Brandon Shores Generating Station

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Brandon Shores Generating Station is a coal-fired power station owned and operated near Curtis Bay, Maryland.

Location

The plant is located on Fort Smallwood Road north of Orchard Beach in Anne Arundel County, Maryland, near Glen Burnie. It shares a 483-acre (195 ha) site adjacent to the Patapsco River with the Herbert Wagner Generating Station.

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Plant Data

Ownership

The plant was originally constructed by a predecessor company of Constellation Energy, which was later purchased by Exelon in 2012. On August 9, 2012, Exelon announced that it had reached an agreement, subject to regulatory approvals, for the sale of the Crane Generating Station, Brandon Shores Generating Station, and Herbert Wagner Generating Station to Raven Power Holdings LLC, a newly formed portfolio company of Riverstone Holdings LLC, for approximately US$400 million. Exelon committed to divest the plants as condition for regulatory approval of its merger with Constellation Energy to alleviate concerns regarding potential market power in the regional wholesale electricity market.[2]

Talen Energy assumed ownership of the plant on June 1, 2015, under Riverstone Holdings, LLC.[3]

Emissions Data

  • 2006 CO2 Emissions: 8,094,442 tons
  • 2006 SO2 Emissions: 40,467 tons
  • 2006 SO2 Emissions per MWh:
  • 2006 NOx Emissions: 11,964 tons
  • 2005 Mercury Emissions: 640 lb.

Death and disease attributable to fine particle pollution from Brandon Shores

In 2010, Abt Associates issued a study commissioned by the Clean Air Task Force, a nonprofit research and advocacy organization, quantifying the deaths and other health effects attributable to fine particle pollution from coal-fired power plants.[4] Fine particle pollution consists of a complex mixture of soot, heavy metals, sulfur dioxide, and nitrogen oxides. Among these particles, the most dangerous are those less than 2.5 microns in diameter, which are so tiny that they can evade the lung's natural defenses, enter the bloodstream, and be transported to vital organs. Impacts are especially severe among the elderly, children, and those with respiratory disease. The study found that over 13,000 deaths and tens of thousands of cases of chronic bronchitis, acute bronchitis, asthma, congestive heart failure, acute myocardial infarction, dysrhythmia, ischemic heart disease, chronic lung disease, and pneumonia each year are attributable to fine particle pollution from U.S. coal plant emissions. These deaths and illnesses are major examples of coal's external costs, i.e. uncompensated harms inflicted upon the public at large. Low-income and minority populations are disproportionately impacted as well, due to the tendency of companies to avoid locating power plants upwind of affluent communities. To monetize the health impact of fine particle pollution from each coal plant, Abt assigned a value of $7,300,000 to each 2010 mortality, based on a range of government and private studies. Valuations of illnesses ranged from $52 for an asthma episode to $440,000 for a case of chronic bronchitis.[5]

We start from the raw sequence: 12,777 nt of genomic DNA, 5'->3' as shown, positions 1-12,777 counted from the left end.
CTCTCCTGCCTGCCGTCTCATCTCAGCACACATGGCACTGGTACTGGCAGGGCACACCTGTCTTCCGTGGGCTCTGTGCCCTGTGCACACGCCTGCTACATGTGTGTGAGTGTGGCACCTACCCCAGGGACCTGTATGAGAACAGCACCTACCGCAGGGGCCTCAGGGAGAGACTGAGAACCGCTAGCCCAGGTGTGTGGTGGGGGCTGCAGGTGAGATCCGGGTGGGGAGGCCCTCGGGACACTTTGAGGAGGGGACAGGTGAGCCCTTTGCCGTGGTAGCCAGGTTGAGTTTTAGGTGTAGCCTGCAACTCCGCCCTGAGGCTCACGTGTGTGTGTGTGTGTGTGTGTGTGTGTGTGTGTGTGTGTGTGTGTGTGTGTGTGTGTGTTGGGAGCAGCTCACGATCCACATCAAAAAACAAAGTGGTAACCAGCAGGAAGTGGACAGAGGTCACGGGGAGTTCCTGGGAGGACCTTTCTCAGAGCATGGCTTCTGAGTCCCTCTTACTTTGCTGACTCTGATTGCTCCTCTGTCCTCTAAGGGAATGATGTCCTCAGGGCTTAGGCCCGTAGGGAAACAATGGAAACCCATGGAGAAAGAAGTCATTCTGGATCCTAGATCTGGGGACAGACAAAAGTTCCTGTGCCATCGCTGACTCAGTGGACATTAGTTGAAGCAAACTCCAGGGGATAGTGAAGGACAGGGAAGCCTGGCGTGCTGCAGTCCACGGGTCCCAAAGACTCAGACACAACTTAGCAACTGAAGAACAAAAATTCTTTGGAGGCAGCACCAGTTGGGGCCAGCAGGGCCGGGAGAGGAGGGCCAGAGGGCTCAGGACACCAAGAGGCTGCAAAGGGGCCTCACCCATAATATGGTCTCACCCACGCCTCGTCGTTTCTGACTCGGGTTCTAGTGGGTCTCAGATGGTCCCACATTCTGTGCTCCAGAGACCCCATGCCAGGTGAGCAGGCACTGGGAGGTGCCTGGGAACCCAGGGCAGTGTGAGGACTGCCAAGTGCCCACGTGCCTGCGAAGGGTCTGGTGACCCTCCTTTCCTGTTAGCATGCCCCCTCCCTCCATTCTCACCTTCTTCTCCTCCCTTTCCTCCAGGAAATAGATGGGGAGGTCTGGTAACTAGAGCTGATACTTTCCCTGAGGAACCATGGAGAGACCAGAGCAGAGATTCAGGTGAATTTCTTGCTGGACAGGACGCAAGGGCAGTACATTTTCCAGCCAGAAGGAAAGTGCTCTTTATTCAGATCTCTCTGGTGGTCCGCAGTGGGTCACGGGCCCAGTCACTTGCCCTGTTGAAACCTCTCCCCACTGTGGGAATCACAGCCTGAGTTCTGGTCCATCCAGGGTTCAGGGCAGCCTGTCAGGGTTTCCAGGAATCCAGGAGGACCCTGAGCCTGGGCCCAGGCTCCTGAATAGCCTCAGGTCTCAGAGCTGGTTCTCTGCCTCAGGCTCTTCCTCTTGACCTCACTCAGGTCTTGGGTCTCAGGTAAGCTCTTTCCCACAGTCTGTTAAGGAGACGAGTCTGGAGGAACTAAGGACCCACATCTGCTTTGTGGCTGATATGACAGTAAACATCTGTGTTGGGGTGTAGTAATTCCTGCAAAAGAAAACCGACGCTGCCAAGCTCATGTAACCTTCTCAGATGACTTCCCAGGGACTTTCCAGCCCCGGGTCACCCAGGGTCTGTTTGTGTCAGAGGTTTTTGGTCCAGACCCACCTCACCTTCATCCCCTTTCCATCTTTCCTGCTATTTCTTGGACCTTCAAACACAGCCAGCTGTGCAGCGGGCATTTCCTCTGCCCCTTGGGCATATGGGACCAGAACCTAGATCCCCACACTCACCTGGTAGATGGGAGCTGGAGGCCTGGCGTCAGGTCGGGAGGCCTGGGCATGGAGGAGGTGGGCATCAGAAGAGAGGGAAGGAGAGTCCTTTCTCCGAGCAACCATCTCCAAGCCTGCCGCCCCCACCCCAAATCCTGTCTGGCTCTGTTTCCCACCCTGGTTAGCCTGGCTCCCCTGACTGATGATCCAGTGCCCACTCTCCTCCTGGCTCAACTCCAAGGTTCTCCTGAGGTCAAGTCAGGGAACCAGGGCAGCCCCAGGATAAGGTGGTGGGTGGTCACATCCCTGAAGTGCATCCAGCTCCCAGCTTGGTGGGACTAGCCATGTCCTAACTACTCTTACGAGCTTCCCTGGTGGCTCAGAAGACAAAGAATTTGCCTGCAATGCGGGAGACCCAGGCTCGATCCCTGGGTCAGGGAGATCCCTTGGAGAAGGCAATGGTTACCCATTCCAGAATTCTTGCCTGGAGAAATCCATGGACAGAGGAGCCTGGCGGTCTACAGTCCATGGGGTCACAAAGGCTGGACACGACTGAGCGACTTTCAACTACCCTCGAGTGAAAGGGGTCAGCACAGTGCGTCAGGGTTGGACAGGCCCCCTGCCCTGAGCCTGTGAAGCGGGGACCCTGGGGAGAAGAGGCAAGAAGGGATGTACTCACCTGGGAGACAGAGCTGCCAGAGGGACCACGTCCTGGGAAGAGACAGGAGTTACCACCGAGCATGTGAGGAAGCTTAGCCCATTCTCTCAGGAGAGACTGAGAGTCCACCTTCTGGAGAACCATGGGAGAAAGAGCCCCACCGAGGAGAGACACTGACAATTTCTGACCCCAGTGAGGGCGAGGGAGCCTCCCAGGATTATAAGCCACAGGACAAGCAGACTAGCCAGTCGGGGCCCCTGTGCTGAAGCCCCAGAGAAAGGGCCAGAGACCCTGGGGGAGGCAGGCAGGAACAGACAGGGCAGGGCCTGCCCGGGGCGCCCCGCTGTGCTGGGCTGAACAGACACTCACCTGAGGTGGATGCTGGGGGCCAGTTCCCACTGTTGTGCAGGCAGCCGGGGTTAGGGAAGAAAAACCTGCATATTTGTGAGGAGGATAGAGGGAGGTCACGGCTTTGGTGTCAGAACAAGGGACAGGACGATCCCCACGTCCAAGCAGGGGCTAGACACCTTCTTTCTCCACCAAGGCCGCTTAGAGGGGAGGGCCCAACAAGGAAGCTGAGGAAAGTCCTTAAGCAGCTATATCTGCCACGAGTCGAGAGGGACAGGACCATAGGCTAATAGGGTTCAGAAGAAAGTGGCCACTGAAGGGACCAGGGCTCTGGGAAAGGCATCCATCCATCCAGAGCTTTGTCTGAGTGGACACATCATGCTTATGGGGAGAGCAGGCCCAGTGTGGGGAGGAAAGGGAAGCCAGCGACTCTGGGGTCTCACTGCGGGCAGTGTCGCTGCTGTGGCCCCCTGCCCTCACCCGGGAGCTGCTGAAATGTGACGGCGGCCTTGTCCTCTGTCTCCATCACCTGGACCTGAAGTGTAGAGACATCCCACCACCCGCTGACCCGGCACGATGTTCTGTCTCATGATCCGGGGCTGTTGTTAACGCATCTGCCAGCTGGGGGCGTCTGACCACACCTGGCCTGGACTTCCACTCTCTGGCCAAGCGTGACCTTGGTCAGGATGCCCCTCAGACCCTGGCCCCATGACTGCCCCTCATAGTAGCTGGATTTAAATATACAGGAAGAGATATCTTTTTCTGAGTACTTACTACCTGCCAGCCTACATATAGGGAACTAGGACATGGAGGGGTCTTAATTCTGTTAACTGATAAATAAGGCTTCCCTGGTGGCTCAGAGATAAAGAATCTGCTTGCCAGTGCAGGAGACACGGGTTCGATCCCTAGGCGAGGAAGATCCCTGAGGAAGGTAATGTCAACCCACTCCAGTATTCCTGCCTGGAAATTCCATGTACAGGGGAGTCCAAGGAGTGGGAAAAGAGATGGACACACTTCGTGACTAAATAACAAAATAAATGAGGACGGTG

Table 1: Death and disease attributable to fine particle pollution from Brandon Shores Generating Station

Type of Impact Annual Incidence Valuation
Deaths 31 $220,000,000
Heart attacks 52 $5,700,000
Asthma attacks 490 $26,000
Hospital admissions 24 $560,000
Chronic bronchitis 19 $8,300,000
Asthma ER visits 22 $8,000

Source: "Find Your Risk from Power Plant Pollution," Clean Air Task Force interactive table, accessed March 2011

Brandon Shores second highest in annual air toxin emissions

According to a July 2011 NRDC report, "How Power Plants Contaminate Our Air and States" Brandon Shores released the second highest amount of toxic air pollutants annually - 13.1 million pounds - of any plant in the nation, based on data from the EPA’s Toxic Release Inventory (2009 data, accessed June 2011).

Pollution controls

The state’s nurses association commissioned a study that found that, in 2006, emissions from Brandon Shores caused 700 deaths per year nationwide, including 100 in Maryland. In 2010, Constellation completed an $885 million pollution control installation at its units, to comply with Maryland law and in anticipation of the EPA's Transport Rule.[6]

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